Jan 19, 2022 | JONATHAN ELSIGOOD
It’s fair to say that the last couple of years have been filled with uncertainties for us all. Not just when it comes to money but for life as a whole.
As we continue to find our way with the challenge of living with Covid we can experience daily highs and lows. The same can be said for the financial markets, although global stock markets performed strongly during 2021.
Since the start of 2022, we’ve seen more volatility creeping into both stock and bond markets, this time over concerns of rising inflation and interest rates.
But it’s still important to maintain your long term view. Avoid panic, avoid unnecessary, emotionally driven investment activity, believe in your portfolio and the power of markets and capitalism to generate investment returns.
Here are some tips to help keep stock markets in 2022 in perspective:
1 – Embrace the uncertainty of markets – that’s what delivers strong, long-term returns as compensation for the risks you are owed for investing. If the risks weren’t there, the returns wouldn’t be either and vice versa.
2– Remember that you own a globally diversified portfolio. For instance, the US stock market (up 30% in 2021 in sterling terms) has fallen in the year to date; but the UK stock market (for a long time suffering a Brexit hangover) has increased!
3 – Don’t measure your portfolio’s performance over short periods of time, but over a longer and more sensible timeframe. Unfortunately, many investors with 30 year investment time horizons believe 3 and 5 years is the long term and bail out of markets at the first signs of trouble, missing out on subsequent market gains.
4 – Don’t look at your portfolio too often. Get on with more important things. Once a year is more than enough. If you’re looking every day, then think about how this behaviour is affecting you. If it worries you, then stop listening to all non-essential reporting about the situation. Or just remember, bad news makes good news, but rarely facilitates sensible investment decisions!
5 – Accept that you cannot time when to be in and out of markets – it’s simply not possible. Just because the US market hit (another) all time high, it doesn’t necessarily follow that its about to crash. For a start, if markets never went beyond their all time highs, they’d never be any growth in markets. And all crystal balls are cloudy, no matter what level of guru status the owners claim.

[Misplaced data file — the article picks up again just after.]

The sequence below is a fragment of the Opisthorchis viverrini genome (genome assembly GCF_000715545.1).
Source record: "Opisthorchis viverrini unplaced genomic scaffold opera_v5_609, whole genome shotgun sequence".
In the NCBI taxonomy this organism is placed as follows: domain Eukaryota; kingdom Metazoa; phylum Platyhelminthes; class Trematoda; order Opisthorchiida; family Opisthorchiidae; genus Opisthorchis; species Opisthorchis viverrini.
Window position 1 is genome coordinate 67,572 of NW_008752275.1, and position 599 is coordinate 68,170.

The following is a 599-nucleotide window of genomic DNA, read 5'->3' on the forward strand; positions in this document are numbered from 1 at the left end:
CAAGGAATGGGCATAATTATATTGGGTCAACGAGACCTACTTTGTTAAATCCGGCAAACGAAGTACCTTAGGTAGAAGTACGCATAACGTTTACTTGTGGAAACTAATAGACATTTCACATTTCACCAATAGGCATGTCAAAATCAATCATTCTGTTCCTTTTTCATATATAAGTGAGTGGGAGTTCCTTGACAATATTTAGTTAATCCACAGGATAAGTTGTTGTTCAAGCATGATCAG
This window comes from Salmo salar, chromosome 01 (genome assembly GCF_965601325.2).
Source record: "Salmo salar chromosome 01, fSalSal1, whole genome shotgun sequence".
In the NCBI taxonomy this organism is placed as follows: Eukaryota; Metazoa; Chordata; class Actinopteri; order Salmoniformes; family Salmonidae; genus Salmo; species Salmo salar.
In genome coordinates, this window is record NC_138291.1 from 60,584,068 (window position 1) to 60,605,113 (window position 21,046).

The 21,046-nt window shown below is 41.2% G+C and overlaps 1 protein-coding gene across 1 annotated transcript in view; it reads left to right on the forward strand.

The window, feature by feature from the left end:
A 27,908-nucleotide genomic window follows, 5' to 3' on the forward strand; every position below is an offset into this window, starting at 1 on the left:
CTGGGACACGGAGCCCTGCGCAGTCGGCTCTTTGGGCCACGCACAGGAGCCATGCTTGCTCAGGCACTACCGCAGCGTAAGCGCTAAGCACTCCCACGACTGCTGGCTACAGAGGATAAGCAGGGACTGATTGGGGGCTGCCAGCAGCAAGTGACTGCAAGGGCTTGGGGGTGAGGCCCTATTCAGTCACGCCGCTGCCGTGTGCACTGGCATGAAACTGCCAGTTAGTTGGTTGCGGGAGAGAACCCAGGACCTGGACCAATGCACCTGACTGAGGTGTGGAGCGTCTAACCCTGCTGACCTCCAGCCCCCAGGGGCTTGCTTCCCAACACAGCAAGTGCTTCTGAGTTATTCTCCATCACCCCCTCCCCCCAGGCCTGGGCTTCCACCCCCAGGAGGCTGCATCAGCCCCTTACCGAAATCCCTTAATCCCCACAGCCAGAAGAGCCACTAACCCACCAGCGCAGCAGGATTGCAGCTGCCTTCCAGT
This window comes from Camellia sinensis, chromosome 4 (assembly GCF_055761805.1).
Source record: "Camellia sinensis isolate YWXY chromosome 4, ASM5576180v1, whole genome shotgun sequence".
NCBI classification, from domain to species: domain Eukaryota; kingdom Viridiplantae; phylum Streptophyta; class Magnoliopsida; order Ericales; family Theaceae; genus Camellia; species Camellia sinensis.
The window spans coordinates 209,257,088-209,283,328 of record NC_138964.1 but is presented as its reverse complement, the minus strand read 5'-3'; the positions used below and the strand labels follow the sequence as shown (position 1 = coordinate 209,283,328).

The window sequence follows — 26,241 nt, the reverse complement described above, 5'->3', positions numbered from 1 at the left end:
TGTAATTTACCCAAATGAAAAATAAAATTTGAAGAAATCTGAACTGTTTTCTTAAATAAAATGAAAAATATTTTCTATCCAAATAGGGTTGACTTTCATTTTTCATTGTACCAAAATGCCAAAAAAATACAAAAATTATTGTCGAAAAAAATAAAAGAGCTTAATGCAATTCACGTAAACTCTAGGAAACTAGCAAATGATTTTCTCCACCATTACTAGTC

6 – If markets do fall, remember that you still own everything you did before (the same number of shares in the same companies, and the same bond holdings). Staying invested has time again proven to be the best investment decision. Plus, if you have surplus cash funds to put to work, remember the sales have just opened.
7 – Most crucially, a fall does not turn into a loss unless you sell your investments at the wrong time. If you don’t need the money, why would you sell? Falls in the markets and recoveries to previous highs are likely to sit well inside your long-term investment horizon. Its all part of normal market activity.
8 – As your advisers, we’ve established the balance between your growth (equity) and defensive (high quality bond) assets to make sure that you can withstand temporary falls in the value of your portfolio, both emotionally and financially. If necessary, we’ll rebalance your portfolio to make sure you have the right level of equities and bonds to weather whatever markets throw at us next.
9 – If you’re taking an income from your portfolio, remember that we have options to how we fund the income withdrawal depending on where markets are and this is something we look at as part of your ongoing review meetings..
10 – We’re here – at any time – to talk to you. We’ll act as your behavioural coach to urge you to stay the course, it’s our job to help you practise discipline.
If you have any questions or need further reassurance please don’t hesitate to get in touch with us.
Past performance can’t guarantee what investments will do in the future. The value of a portfolio can go down as well as up, so there’s a chance you’d get back less than you put in.